It’s been a while since I’ve been able to speak about being a mother. When my relationship with my children’s father fell apart last summer, I felt like I had lost my family. I felt like a bad mother. I felt like I failed my children. I did everything I could to raise my children well and to make their father proud. We had “family hugs” every night and Friday night “family” movie time. For a while, the fact that we had a tumultuous relationship seemed to fade into the background, and I was convinced we had come around.
My parents separated when I was 18; I didn’t know a life that wasn’t a father-mother based “family” life, and so I could not imagine raising my children any other way. Being this type of “complete” family was a cozy feeling. It was Christmas morning presents and weekend trips to the mountains with singing car rides. It was barbecues and family fishing trips. It was cuddling up on the couch.
I felt that life as a single parent would always be lacking.
Of course, in my case, the perfect family dynamic was an illusion. Our relationship was never cozy and secure and having children did not change anything. As a matter of fact, it made the problem worse. Upon realizing that, I then began to regret who I chose as my partner. I felt tremendous guilt that I had let my children down by no longer being able to provide that nuclear family dynamic for them. I felt that life as a single parent would always be lacking.
I tried being a single mom for a year with my first son, and I was never able to shake the feeling that I had failed. So, I willingly took my partner back, even though the signs on the wall were glaring that this was the wrong decision. Maybe a second child would make it better and we could start over again? I fully immersed myself into my role as a partner and mother.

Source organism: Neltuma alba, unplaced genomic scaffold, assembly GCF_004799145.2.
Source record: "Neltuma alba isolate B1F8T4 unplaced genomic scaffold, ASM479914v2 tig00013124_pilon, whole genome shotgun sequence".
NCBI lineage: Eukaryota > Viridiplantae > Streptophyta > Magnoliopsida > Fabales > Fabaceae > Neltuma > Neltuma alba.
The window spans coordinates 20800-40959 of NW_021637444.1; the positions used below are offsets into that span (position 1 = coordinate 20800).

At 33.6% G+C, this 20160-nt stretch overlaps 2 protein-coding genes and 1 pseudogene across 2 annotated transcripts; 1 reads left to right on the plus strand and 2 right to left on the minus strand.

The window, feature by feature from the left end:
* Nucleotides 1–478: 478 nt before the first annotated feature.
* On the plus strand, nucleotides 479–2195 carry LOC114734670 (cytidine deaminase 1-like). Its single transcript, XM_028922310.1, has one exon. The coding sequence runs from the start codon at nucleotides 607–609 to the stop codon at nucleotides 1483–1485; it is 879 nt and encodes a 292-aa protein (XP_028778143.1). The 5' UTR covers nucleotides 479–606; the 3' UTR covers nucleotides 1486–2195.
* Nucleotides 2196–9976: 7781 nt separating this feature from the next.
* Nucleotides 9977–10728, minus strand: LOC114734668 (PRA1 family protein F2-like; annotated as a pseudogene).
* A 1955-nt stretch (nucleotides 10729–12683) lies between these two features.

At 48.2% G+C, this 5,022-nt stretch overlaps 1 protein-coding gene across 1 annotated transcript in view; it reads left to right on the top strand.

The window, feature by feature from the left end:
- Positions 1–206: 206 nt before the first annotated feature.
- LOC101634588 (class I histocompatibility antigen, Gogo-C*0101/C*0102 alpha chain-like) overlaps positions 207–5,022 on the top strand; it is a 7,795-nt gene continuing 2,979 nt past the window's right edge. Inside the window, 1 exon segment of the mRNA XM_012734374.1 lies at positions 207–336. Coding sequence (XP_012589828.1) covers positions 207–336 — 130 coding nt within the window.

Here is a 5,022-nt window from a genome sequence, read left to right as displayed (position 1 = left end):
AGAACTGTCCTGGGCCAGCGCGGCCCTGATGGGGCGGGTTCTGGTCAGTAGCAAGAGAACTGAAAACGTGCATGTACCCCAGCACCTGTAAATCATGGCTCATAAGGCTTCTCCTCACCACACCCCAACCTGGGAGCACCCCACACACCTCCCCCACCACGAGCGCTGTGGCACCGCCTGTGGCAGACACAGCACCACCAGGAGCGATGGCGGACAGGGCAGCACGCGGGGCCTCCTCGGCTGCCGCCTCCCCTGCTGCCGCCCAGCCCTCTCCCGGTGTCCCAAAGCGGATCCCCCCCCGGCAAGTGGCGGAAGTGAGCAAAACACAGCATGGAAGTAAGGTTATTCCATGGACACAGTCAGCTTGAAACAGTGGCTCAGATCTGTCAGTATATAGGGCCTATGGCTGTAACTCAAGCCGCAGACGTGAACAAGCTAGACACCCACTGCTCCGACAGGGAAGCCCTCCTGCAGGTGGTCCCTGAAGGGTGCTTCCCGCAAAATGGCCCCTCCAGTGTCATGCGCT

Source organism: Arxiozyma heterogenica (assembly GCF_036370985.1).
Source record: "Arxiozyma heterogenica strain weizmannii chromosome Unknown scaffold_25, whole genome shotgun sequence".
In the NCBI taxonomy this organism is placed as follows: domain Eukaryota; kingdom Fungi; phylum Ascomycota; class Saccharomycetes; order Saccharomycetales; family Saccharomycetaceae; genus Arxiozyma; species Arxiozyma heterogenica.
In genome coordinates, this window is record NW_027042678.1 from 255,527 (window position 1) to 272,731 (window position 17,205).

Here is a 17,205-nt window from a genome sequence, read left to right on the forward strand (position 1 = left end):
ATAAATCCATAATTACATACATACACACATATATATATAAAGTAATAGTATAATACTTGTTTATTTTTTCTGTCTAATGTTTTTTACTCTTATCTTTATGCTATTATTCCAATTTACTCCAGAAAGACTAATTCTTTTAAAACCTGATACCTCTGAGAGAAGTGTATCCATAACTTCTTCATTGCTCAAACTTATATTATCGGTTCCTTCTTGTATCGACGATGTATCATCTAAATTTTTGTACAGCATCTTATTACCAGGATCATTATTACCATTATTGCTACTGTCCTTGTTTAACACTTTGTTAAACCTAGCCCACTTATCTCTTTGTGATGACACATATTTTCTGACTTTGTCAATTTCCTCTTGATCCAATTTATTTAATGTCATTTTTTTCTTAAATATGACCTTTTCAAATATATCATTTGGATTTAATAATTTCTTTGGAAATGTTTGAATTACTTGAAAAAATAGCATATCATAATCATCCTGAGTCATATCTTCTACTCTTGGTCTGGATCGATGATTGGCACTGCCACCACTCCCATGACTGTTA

I was dead wrong.
Only this time there were innocent victims. And the environment became toxic for my children.
It got worse over the summer, and our relationship imploded in a way it never had before. Then I fell completely and utterly out of love with him. There was no turning back. Only this time there were innocent victims. And the environment became toxic for my children.
I couldn’t write for my mommy blog anymore; I had difficulty focusing on my mommy business. All of it seemed tied into the fact that I was a mom and had a family. How could I be a mother to this community without a partner? How could I set an example if my life was falling apart? How could I do this alone? Everyone else is thriving on Facebook with their awesome four person families, why not me?
After living in toxic sludge for years, I have finally come to realize that a healthy single parent home is the better option for my family.
One year later, I finally have the courage to write this. This is the calm after the storm. After living in toxic sludge for years, I have finally come to realize that a healthy single parent home is the better option for my family. The most important quest I am on as a mom is making my children feel loved. And I can do that more effectively in a peaceful environment where I am focusing on self-love. While having support is ideal, I have found other ways to build a sense of community with my kids. And we spend plenty of time getting cozy with just the three of us. I am building memories for them, and while it is not what I envisioned and hoped for, it is something new they will inevitably cherish. I am finally ok with being a single mom.